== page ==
Mastering Networking Etiquette

Networking goes hand-in-hand with running a successful business.  That being said many of us dread walking into a room and introducing ourselves to a whole bunch of strangers.  Here are eight hot tips that will turn you into a master networker:
ARRIVE ON TIME

Resist the urge to arrive late.  Showing up early at a networking event is a much smarter strategy than arriving when the event is in full swing.  As one of the first to arrive you will notice that the atmosphere is calmer and quieter – and people won’t have settled into groups yet.

  • Don’t hang around the edges of the room, waiting for someone to approach you. To get a conversation started, simply walk up to a person or a group, and ask if you may join them – or ask them what brings them to the event.

 

NEVER RUSH INTO THE ROOM

Rushing into a networking event does not make a good impression – it could come across as if you’re a bit frazzled and out of control of your day.  Smile before you enter the room and you will come across as warm and inviting to others.

  • Take your time in making an entrance – it is your first opportunity to make a good impression.  It does help if there is a registration desk to navigate first, otherwise walk into the room and move to the right so that you are not blocking the entrance.  Pause there for a couple of minutes – or head over to where the drinks are being served to get a drink.

 

DRESS APPROPRIATELY AND BE WELL GROOMED

The dress code for networking is pretty simple:  Wear whatever you wear for your business. That being said people in some industries tend to dress very casually and, like it or not, it does not make a good impression. If necessary dress more smartly than what you see professionals in your business wearing.

  • Be well groomed.  The Oxford Dictionary definition of well-groomed is, ‘Clean, tidy, and smart’ Appearing smart and well groomed helps you to come across as well organised.

 

MAKE A GOOD FIRST IMPRESSION WITH BODY LANGUAGE

Networking is about making powerful first impression and much of our communication with others is non-verbal – starting from the fact that it will take someone 7 seconds from first clapping eyes on you to make a judgement call.

  • Communicate your engagement with positive body language.  Plant both feet firmly and slightly apart in a confident and engaged stance.  Point your feet towards someone when you are networking with them – it sends a very positive signal on a subliminal level.  Look the person in the eyes – do not gaze over their head or look past them.  Darting eye movements give the signal that you are distracted and don’t really want to talk to them.  Do not cross your arms in defensive fashion.  Nod your head to signal your interest in what is being said.

 

KNOW HOW TO MAKE AND RECEIVE INTRODUCTIONS

A good way to strengthen your networking is to make an introduction between two people who would benefit from knowing each other.  If you want to introduce people to each other, then it’s important to get the timing right. You should avoid introducing someone to people who are in the middle of a serious conversation.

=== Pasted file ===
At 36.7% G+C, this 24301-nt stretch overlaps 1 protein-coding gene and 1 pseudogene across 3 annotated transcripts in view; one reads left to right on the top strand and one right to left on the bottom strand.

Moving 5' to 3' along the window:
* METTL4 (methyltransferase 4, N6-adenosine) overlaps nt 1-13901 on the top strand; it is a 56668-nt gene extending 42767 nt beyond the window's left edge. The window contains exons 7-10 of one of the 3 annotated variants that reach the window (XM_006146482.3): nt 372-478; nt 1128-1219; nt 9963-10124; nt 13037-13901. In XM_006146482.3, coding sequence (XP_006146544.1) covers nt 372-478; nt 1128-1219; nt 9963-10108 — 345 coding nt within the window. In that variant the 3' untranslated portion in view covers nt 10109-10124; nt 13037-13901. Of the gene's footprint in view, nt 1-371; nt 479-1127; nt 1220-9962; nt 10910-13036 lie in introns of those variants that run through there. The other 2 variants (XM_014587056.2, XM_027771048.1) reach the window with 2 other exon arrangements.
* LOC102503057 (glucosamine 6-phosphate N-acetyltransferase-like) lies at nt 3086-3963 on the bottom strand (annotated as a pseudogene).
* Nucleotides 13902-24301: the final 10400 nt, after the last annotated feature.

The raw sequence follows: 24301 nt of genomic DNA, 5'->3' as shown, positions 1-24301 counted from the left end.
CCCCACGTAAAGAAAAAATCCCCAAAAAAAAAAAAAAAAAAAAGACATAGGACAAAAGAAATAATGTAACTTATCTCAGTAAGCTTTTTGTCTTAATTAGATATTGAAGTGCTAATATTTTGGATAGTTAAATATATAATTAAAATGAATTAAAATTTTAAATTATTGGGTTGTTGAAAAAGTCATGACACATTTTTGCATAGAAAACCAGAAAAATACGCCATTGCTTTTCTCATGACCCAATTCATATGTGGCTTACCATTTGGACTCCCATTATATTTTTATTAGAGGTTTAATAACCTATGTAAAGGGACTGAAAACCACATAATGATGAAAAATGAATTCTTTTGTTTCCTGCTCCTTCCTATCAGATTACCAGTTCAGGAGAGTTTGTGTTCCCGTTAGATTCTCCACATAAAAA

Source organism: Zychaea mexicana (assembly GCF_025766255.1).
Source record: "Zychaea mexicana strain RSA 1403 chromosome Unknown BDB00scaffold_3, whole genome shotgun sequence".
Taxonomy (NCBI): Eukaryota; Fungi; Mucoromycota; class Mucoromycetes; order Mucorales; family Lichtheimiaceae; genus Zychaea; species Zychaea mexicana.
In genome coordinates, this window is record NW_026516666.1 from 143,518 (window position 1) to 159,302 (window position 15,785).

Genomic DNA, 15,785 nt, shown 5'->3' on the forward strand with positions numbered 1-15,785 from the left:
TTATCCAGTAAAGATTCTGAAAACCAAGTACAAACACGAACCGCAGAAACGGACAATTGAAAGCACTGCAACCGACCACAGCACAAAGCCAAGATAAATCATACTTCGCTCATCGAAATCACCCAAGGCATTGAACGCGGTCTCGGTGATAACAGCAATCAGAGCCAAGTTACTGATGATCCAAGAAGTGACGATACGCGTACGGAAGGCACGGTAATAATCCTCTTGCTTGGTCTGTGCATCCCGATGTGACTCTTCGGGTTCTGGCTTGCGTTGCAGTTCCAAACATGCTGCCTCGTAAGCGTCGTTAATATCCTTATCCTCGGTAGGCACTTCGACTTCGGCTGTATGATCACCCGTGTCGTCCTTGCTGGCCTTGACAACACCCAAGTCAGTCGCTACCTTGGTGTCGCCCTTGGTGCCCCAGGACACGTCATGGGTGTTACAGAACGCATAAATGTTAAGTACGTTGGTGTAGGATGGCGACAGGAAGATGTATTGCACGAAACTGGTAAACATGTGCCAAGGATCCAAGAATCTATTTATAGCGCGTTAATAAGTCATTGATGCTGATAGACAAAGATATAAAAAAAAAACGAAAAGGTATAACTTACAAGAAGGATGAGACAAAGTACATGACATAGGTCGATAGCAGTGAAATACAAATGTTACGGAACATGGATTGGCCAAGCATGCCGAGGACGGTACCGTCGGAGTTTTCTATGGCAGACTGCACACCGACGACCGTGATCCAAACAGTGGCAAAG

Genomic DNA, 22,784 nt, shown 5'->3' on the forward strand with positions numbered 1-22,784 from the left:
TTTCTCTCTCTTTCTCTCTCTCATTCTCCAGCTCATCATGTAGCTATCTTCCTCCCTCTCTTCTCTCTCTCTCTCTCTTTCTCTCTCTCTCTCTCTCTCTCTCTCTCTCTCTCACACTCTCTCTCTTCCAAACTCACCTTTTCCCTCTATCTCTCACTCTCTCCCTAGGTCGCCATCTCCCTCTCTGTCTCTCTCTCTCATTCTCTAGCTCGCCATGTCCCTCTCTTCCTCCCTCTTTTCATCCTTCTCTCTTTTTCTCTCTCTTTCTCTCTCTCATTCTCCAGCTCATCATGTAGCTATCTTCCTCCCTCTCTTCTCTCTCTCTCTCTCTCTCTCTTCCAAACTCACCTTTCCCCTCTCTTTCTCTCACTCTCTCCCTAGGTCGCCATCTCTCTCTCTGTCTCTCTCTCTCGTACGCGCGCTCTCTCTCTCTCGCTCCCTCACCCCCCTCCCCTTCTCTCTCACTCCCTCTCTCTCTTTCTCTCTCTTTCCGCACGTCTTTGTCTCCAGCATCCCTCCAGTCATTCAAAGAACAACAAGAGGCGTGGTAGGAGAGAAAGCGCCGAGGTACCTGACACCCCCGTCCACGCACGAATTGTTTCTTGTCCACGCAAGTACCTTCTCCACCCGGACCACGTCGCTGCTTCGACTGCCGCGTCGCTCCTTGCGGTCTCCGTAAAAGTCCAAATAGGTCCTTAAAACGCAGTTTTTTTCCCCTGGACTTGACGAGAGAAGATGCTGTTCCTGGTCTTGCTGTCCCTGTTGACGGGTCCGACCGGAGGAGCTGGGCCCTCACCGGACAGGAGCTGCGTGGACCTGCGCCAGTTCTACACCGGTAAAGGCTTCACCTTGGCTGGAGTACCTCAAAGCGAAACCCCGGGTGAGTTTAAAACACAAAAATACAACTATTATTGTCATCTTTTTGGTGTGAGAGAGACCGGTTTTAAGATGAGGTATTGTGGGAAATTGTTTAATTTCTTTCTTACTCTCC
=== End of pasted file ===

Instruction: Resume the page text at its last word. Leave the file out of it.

• If you find yourself in conversation with two people who don’t know each other, try to introduce them as soon as possible.  Figure out which person of the two has a higher rank or authority in a social setting. This is important to know because the person of lesser rank or authority should always be presented to the person of higher rank or authority.

 

COME PREPARED WITH A WELL PUT-TOGETHER SELF-INTRODUCTION

Much like a CV’s covering letter, your networking introduction should be tailored to the situation. For example you are likely to use a slightly different introduction when circulating within a referral marketing group than when connecting with a fellow practitioner at an industry conference.

  • Simply taking a few minutes to develop a networking introduction prior to a networking opportunity can help you feel more prepared, communicate more clearly, and network more effectively.

 

MASTER THE ART OF SMALL TALK

Small talk is designed to give people a chance to network, and create a bridge to conversations about opportunities. Small talk puts people at ease, drawing them into conversation, and creating a comfort zone from which you can build a relationship

  • Don’t hijack the conversation.  Rather be a conversationalist than a talker.  Some people who feel uncomfortable networking may overcompensate by dominating the conversation.  The most successful networkers are good at making other people feel special.  Look people in the eye, repeat their name, listen to what they have to say, and suggest topics that are easy to discuss.

 

KNOW HOW TO GRACEFULLY ENTER AND EXIT CONVERSATIONS

The feeling of being trapped in a conversation one wants to step away from is a fairly common problem. Fortunately there are a number of ways you can politely exit the conversation.  The simplest way is just to politely excuse yourself. You don’t need to give a reason. If you feel you must create one, simply head in the direction of the rest room.

 

If you are talking to one person and don’t want to leave him or her alone and stranded, you could walk them over and introduce them to others.  When their conversation is engaged, you can politely excuse yourself.

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